At Comic Book Resources’ Robot 6, where he’ll now be blogging weekly, he challenged the notion of who should be going to Comic-Con and why they can’t, and offers some solutions and alternatives.
He also gave Four Tips for Beginners in the following Navigate the Arts interview, which you can watch right here:
More interview segments were recorded, so keep checking back for more installments.
Let us know your thoughts and questions about Comic-Con in the comments below. Did you go this year?
The Los Angeles Times Book Prizes are a set of awards for excellence in literature held annually since 1980. They are given to books published in the United States within the previous calendar year by a living author(s). Winners receive a citation and $500 for each category. The finalists for each category were announced recently, and the Graphic Novel category, the newest to be added to the prestigious prizes, has an impressive line-up. The Comics Observer looks at each Graphic Novel finalist in the build-up to tonight’s award ceremony.
Garden by Yuichi Yokoyama, as described by publisher PictureBox: “A group of friends is attempting to enter a garden just beyond a wall. When they succeed, the garden they finally enter is no Eden, but rather a massive landscape of machines, geometric forms and all manner of nonorganic objects. To his signature vivid visual style, Yokoyama has added more dialogue than in past works, fleshing out the characters and allowing them equal billing with his spectacular architectural creations.” Garden is the only manga on the list of Graphic Novel Finalists for this year (no manga last year). The story is essentially an excuse for Yuichi Yokoyama to draw whatever crazy thing he wants, as the reader is taken on a tour of a hyper-kinetic landscape with man-made objects intruding on nature.
For better insight on what makes Garden so special, check out Sean T. Collins’ interview with Yuichi Yokayama about the book and some of his past work, along with previewing six pages of Garden. There’s also a solid review by Douglas Wolk on TIME’s Techland blog which explains Yokoyama’s unconventional approach to storytelling, adamantly refusing to provide answers to his mysteries or much, if any, character development.
Three years in and the LA Times Book Prize has yet to award the Graphic Novel category to manga. As mentioned, there was no manga Finalists last year. In 2009, the first year for the Graphic Novel category, Taiyo Matsumoto’s GoGo Monster, published by VIZ Media, was named as a Finalist. Also a Finalist in 2009 was Bryan Lee O’Malley’s heavily manga-influenced Scott Pilgrim, Vol. 5: Scott Pilgrim vs. the Universe (published by Oni Press). Neither won that year. Tonight we’ll find out if Garden will be the first manga to win the Graphic Novel LA Times Book Prize.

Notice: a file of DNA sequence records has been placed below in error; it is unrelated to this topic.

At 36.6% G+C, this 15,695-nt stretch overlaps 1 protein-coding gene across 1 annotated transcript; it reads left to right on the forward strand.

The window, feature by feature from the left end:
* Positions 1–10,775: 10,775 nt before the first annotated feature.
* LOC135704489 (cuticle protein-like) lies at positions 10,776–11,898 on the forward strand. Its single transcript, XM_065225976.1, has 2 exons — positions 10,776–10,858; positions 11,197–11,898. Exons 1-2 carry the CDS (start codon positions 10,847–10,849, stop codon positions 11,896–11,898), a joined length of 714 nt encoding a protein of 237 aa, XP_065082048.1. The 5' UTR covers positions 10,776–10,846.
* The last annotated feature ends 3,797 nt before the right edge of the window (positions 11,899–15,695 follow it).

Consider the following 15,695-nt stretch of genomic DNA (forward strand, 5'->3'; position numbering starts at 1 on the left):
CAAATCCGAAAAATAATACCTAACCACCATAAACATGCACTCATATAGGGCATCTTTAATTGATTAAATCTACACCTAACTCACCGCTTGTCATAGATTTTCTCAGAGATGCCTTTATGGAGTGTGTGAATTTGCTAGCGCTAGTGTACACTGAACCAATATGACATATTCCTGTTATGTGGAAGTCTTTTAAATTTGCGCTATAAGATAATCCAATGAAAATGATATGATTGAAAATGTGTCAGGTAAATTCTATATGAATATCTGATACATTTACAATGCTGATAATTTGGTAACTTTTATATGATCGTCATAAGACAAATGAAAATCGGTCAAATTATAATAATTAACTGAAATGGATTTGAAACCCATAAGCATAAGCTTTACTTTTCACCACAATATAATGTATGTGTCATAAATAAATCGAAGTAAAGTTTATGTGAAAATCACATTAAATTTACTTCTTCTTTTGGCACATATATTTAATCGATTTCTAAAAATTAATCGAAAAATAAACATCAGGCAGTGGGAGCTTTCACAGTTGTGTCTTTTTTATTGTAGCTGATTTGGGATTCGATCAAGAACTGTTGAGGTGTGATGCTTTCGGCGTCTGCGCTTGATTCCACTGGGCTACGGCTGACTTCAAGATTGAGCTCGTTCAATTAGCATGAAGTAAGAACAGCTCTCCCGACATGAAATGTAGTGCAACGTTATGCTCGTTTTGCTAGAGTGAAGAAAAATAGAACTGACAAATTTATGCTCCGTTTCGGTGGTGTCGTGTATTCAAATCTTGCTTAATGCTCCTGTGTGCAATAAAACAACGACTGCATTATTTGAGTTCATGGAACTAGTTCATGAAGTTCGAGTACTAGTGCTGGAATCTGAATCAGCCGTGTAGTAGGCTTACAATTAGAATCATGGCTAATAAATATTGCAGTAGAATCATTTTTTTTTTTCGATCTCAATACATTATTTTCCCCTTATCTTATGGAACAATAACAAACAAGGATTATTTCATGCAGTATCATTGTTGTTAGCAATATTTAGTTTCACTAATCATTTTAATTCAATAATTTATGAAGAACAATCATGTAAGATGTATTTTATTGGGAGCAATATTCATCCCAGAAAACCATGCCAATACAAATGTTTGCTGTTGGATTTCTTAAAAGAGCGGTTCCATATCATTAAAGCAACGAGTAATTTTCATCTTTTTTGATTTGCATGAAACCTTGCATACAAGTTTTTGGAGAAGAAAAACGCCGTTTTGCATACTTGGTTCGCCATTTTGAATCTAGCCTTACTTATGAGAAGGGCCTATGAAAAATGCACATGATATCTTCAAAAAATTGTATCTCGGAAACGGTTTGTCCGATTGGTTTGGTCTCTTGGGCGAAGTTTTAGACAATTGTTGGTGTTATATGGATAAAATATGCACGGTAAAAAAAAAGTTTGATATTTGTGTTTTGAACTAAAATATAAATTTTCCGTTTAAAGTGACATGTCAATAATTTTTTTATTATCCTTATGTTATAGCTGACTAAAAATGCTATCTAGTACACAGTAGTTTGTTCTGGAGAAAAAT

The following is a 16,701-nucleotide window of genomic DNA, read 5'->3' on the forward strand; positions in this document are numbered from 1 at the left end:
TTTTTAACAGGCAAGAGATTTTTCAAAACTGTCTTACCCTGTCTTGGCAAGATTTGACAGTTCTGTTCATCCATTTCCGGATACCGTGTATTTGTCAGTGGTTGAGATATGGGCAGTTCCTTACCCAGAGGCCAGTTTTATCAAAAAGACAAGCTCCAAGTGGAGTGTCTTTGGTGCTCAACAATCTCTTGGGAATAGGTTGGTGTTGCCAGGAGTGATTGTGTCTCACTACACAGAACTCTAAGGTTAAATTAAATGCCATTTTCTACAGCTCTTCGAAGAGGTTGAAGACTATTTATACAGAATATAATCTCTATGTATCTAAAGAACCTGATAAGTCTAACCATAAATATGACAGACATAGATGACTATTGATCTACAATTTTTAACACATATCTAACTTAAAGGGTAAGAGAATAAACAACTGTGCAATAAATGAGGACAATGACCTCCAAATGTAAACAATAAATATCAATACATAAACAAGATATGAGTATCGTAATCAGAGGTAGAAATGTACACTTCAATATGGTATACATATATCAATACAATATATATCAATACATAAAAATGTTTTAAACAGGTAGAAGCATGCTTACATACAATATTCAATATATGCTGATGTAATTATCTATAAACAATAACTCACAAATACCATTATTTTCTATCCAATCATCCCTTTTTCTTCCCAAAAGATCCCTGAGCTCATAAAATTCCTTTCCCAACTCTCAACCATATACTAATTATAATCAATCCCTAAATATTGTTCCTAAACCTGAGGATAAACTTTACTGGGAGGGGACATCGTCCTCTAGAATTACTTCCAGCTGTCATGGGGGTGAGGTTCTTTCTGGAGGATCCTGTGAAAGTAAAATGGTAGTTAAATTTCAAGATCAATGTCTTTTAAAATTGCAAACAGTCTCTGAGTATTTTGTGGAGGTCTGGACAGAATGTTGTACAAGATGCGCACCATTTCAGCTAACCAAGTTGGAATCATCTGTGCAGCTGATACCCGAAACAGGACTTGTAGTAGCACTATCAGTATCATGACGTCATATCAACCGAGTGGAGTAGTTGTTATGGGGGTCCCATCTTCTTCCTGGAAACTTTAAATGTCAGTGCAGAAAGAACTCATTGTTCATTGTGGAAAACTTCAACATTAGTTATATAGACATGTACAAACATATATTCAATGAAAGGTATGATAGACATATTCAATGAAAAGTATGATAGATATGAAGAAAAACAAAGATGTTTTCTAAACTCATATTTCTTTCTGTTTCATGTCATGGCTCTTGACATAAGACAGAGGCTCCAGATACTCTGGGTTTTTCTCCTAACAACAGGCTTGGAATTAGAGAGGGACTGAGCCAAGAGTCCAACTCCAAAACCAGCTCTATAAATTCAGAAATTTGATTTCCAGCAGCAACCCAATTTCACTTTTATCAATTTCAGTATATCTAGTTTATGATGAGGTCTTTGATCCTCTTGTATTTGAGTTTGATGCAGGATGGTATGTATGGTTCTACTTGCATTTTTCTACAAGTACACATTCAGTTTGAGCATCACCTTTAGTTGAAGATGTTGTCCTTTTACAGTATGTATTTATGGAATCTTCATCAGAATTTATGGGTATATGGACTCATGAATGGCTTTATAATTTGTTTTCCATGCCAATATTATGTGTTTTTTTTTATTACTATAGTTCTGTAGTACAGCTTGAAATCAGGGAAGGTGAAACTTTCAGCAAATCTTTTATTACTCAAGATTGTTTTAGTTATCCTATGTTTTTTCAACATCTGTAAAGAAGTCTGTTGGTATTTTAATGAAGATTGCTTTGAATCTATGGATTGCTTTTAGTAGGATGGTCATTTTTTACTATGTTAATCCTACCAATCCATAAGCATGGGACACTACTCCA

One of my favorite regular columns is the monthly Comics College by Chris Mautner at Robot 6, hosted by Comic Book Resources. Each entry is a great introductory overview of what’s best to read from the great comic book masters and why they are so good, making this a fantastic source for newcomers or people who’ve always wanted to expand their reading. It also covers their lesser known work and stuff that maybe should be avoided.
The great part of the column is that it is looking at masters from all over the art form of comics. It’s not just superhero creators, or just alternative comics creators. It’s both those, as well as manga, newspaper strips, underground comics, euro-comics, comics journalism and more.
This month’s subject is the Norwegian cartoonist simply known as Jason. This prolific creator tells funny genre mash-ups with a deadpan economy of dialogue and understated emotion with characters struggling over love and guilt. Next month, George Herriman will be featured. His classic comic strip Krazy Kat is among the most highly regarded in the history of comics.
The Comics College column debuted in August 2009 and has covered the following comics masters past and present (click on the link to be taken to the column):
- Los Bros. Hernandez (Love and Rockets)
- Jack Kirby (The Fantastic Four, Jack Kirby’s Fourth World)
- Osamu Tezuka (Astro Boy, Phoenix)
- R. Crumb (Zap Comix, Book of Genesis)
- Neil Gaiman (Sandman, Mr. Punch)
- Chris Ware (Jimmy Corrigan: The Smartest Kid on Earth, Acme Novelty Library)
- Lewis Trondheim (Dungeon, Little Nothings)
- Harvey Kurtzman (Mad Magazine, Frontline Combat)
- art spiegelman (Maus, In the Shadow of No Towers)
- Eddie Campbell (Alec: The Years Have Pants, The Fate of the Artist)
- Harvey Pekar (American Splendor, Our Cancer Year)
- Kim Deitch (The Boulevard of Broken Dreams, Shadowland)
- Kevin Huizenga (Ganges, Curses)
- Hergé (Tintin)
- Charles M. Schulz (Peanuts)
- John Stanley (Little Lulu, Melvin Monster)
- Seth (George Sprott: 1894-1975, Wimbledon Green, It’s A Good Life If You Don’t Weaken)
- Frank Miller (The Dark Knight Returns, Sin City)
- Joe Sacco (Safe Area Gorazde, Palestine)
- Jason (I Killed Adolf Hitler, Hey Wait…)
- George Herriman (Krazy Kat)
- Jack Cole (Plastic Man, Betsy and Me)
- Adrian Tomine (Summer Blonde, Scenes from an Impending Marriage)
- Grant Morrison (All-Star Superman, We3)
- Jessica Abel (La Perdida, Artbabe)
- Gabrielle Bell (Cecil and Jordan in New York, Lucky)
- Scott McCloud (Understanding Comics, Zot!)
- Charles Burns (Black Hole, Big Baby, X’ed Out)
- Jacques Tardi (It Was the War of the Trenches, West Coast Blues)
- Phoebe Gloeckner (A Child’s Life, The Diary of a Teenage Girl)
- Marjane Satrapi (Persepolis, Chicken with Plums)
- David B (Epileptic, Babel)
UPDATE: I’ll keep updating the list as new entries get posted.